I’ll no longer book a trip on a credit card for no reason when I can put the cost on a debit card.
Chase Sapphire credit cards.
Shayanne Gal/Business Insider
Most people put big trips on credit cards as it offers more time to pay off the large expense, offers travel protection, or earns points, which are all valid reasons. I learned the hard way, however, that if there’s no real reason to put a trip on a credit card, besides building credit, it’s better off going on a debit card.
After canceling my flight tickets to Europe on a credit card that the only benefit I received was 1% cash-back, I was left with a negative $300 balance in my credit card account. I had two options, either pay down the negative balance by putting most of my charges on the card or work with my credit company to get a check for the balance, both ways would delay getting whole again.
While my future bookings will go on my new credit card that offers genuine travel protection and assistance, those without notable travel perks should stick to booking on a debit card if the price allows.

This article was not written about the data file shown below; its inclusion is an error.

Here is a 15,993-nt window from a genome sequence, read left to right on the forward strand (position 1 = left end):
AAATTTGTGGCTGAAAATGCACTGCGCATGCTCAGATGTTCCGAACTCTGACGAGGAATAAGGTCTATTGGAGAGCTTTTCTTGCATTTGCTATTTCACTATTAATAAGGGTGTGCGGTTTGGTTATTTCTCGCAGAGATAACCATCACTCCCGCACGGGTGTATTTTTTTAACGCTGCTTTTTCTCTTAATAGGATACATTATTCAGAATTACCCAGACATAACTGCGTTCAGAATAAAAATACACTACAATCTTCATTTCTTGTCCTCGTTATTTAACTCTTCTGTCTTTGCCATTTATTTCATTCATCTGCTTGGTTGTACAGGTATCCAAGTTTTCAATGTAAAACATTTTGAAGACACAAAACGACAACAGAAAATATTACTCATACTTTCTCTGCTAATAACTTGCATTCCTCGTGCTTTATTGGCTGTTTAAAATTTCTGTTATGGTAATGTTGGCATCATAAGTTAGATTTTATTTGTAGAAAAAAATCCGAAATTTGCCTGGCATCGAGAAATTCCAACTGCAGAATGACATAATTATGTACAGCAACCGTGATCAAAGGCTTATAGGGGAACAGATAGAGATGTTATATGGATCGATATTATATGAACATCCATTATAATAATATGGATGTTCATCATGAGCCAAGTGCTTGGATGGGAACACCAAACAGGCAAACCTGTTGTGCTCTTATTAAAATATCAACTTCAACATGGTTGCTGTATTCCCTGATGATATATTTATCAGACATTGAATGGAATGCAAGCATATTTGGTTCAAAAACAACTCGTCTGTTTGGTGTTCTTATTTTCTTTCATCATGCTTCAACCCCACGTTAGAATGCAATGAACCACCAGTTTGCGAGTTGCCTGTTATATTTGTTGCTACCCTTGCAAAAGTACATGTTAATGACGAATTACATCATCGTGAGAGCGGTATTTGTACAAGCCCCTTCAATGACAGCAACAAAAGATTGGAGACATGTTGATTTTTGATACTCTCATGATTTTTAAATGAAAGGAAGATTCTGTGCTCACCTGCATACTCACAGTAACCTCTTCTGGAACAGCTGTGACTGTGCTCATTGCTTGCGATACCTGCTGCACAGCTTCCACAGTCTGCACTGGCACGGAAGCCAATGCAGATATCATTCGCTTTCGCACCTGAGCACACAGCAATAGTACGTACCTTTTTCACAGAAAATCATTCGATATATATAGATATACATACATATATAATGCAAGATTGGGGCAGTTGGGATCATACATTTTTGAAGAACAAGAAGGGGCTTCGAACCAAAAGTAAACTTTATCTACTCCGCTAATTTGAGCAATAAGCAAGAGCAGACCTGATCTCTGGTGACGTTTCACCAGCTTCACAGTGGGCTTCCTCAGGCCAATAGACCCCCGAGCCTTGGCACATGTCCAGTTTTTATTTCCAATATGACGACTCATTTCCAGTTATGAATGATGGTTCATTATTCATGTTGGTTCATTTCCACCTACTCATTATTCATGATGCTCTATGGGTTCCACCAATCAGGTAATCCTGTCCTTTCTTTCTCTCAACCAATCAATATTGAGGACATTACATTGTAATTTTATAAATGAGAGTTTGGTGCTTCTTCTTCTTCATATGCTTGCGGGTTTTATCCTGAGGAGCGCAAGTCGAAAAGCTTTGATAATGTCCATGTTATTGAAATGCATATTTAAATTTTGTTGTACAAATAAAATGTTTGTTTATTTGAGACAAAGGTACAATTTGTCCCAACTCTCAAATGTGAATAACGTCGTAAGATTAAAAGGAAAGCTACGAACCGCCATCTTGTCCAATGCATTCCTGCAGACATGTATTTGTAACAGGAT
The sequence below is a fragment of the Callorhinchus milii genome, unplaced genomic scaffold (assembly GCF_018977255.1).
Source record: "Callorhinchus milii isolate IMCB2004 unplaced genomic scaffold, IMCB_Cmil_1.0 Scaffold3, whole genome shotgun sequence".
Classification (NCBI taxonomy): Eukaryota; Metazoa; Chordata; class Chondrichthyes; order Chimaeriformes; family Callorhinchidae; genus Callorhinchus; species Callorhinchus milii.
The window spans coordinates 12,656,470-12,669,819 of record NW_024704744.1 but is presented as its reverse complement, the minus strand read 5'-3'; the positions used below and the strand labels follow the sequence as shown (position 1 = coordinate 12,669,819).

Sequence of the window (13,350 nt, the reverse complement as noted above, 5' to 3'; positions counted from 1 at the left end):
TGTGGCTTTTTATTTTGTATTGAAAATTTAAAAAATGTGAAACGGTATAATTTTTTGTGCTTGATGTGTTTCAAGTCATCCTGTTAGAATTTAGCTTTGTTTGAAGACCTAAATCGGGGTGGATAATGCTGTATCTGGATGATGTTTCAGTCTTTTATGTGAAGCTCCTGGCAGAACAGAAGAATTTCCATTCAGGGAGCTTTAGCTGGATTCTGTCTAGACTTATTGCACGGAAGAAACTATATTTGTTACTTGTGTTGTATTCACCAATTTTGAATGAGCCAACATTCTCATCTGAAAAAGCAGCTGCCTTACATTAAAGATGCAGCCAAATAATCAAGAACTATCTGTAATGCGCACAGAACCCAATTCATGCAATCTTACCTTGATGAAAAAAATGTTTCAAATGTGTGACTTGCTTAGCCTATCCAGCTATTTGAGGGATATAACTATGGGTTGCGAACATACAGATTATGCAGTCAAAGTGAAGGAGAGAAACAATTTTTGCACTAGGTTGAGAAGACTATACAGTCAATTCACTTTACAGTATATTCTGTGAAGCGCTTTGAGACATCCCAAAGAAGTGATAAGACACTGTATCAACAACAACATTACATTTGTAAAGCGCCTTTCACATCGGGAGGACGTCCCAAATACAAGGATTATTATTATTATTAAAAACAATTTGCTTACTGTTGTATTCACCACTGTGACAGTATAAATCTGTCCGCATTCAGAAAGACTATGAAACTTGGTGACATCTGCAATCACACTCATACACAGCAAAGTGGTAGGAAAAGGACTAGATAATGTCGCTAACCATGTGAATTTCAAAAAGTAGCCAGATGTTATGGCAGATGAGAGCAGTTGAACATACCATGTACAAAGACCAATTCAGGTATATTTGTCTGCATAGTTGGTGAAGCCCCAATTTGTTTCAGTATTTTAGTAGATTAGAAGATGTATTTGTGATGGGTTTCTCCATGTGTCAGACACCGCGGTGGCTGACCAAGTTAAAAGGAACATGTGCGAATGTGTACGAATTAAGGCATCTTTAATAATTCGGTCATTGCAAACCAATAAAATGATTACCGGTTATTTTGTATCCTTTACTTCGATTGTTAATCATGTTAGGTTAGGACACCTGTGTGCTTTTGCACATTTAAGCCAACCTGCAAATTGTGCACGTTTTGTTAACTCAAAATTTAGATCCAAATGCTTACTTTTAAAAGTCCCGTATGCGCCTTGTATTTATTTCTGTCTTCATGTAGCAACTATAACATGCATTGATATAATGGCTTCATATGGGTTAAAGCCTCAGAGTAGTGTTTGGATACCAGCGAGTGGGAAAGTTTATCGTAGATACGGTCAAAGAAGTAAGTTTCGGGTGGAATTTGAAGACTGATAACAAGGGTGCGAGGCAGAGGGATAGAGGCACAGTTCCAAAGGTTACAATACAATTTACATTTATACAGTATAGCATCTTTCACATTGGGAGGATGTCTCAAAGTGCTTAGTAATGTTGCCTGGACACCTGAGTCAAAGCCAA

I’ll pay more to fly an airline with a US phone line.
A Ryanair aircraft taxis behind an easyJet aircraft at Manchester Airport in Manchester, UK.
I had booked travel within Spain and neighboring countries on a low-cost European airline that doesn’t operate to the US and thus, doesn’t have a US phone number or booking center. While this wasn’t a problem in the days leading up to the trip, it became a huge problem when I tried to go cancel the flight and could only ring a UK-based phone number.
The rate for the call would’ve been $.25/minute on Google Voice, which would add up if I was on hold for too long or if wait times were longer, which they were in the weeks following the shutdown of US-Europe travel. The price difference to take the Spanish national airlines, which had a toll-free US number, was around $20 but, again, it would have been worth it in the end for peace of mind.
I couldn’t have predicted that the world would be engulfed in a pandemic when I booked my trip for March 2020 back in June 2019 but now that I know these things can happen, I’ll be booking my travel differently from now on.